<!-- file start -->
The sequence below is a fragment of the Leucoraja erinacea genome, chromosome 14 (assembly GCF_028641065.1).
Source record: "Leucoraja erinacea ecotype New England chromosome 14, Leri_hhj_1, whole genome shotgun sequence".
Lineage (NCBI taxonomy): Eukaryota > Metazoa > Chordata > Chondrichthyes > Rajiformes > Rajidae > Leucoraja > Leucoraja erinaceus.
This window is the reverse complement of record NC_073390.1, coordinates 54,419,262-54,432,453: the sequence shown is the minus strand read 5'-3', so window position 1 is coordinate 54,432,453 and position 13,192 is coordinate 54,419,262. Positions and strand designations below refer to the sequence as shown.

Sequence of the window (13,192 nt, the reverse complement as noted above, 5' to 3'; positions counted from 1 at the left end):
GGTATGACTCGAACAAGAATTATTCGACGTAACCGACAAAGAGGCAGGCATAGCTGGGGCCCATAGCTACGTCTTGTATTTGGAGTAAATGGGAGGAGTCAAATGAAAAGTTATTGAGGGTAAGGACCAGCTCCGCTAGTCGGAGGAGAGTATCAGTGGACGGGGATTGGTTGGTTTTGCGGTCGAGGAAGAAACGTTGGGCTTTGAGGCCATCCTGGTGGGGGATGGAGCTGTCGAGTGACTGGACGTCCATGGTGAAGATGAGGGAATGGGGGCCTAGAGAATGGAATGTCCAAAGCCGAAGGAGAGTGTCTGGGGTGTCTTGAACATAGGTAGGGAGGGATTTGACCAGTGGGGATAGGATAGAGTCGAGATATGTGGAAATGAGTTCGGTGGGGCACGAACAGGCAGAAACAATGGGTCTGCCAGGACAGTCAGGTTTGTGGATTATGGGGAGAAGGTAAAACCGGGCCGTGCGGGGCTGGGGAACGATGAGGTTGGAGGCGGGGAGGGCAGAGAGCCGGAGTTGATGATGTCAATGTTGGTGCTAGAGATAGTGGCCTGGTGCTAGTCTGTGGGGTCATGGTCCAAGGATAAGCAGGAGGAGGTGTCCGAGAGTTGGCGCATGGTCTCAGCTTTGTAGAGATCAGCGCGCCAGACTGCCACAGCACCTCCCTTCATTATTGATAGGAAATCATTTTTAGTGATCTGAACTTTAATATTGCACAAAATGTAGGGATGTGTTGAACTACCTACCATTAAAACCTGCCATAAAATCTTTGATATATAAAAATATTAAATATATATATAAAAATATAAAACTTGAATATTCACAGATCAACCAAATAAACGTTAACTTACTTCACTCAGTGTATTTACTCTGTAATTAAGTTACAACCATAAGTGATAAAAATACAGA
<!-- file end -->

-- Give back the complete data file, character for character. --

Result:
The sequence below is a fragment of the Leucoraja erinacea genome, chromosome 14 (assembly GCF_028641065.1).
Source record: "Leucoraja erinacea ecotype New England chromosome 14, Leri_hhj_1, whole genome shotgun sequence".
Lineage (NCBI taxonomy): Eukaryota > Metazoa > Chordata > Chondrichthyes > Rajiformes > Rajidae > Leucoraja > Leucoraja erinaceus.
This window is the reverse complement of record NC_073390.1, coordinates 54,419,262-54,432,453: the sequence shown is the minus strand read 5'-3', so window position 1 is coordinate 54,432,453 and position 13,192 is coordinate 54,419,262. Positions and strand designations below refer to the sequence as shown.

Sequence of the window (13,192 nt, the reverse complement as noted above, 5' to 3'; positions counted from 1 at the left end):
GGTATGACTCGAACAAGAATTATTCGACGTAACCGACAAAGAGGCAGGCATAGCTGGGGCCCATAGCTACGTCTTGTATTTGGAGTAAATGGGAGGAGTCAAATGAAAAGTTATTGAGGGTAAGGACCAGCTCCGCTAGTCGGAGGAGAGTATCAGTGGACGGGGATTGGTTGGTTTTGCGGTCGAGGAAGAAACGTTGGGCTTTGAGGCCATCCTGGTGGGGGATGGAGCTGTCGAGTGACTGGACGTCCATGGTGAAGATGAGGGAATGGGGGCCTAGAGAATGGAATGTCCAAAGCCGAAGGAGAGTGTCTGGGGTGTCTTGAACATAGGTAGGGAGGGATTTGACCAGTGGGGATAGGATAGAGTCGAGATATGTGGAAATGAGTTCGGTGGGGCACGAACAGGCAGAAACAATGGGTCTGCCAGGACAGTCAGGTTTGTGGATTATGGGGAGAAGGTAAAACCGGGCCGTGCGGGGCTGGGGAACGATGAGGTTGGAGGCGGGGAGGGCAGAGAGCCGGAGTTGATGATGTCAATGTTGGTGCTAGAGATAGTGGCCTGGTGCTAGTCTGTGGGGTCATGGTCCAAGGATAAGCAGGAGGAGGTGTCCGAGAGTTGGCGCATGGTCTCAGCTTTGTAGAGATCAGCGCGCCAGACTGCCACAGCACCTCCCTTCATTATTGATAGGAAATCATTTTTAGTGATCTGAACTTTAATATTGCACAAAATGTAGGGATGTGTTGAACTACCTACCATTAAAACCTGCCATAAAATCTTTGATATATAAAAATATTAAATATATATATAAAAATATAAAACTTGAATATTCACAGATCAACCAAATAAACGTTAACTTACTTCACTCAGTGTATTTACTCTGTAATTAAGTTACAACCATAAGTGATAAAAATACAGA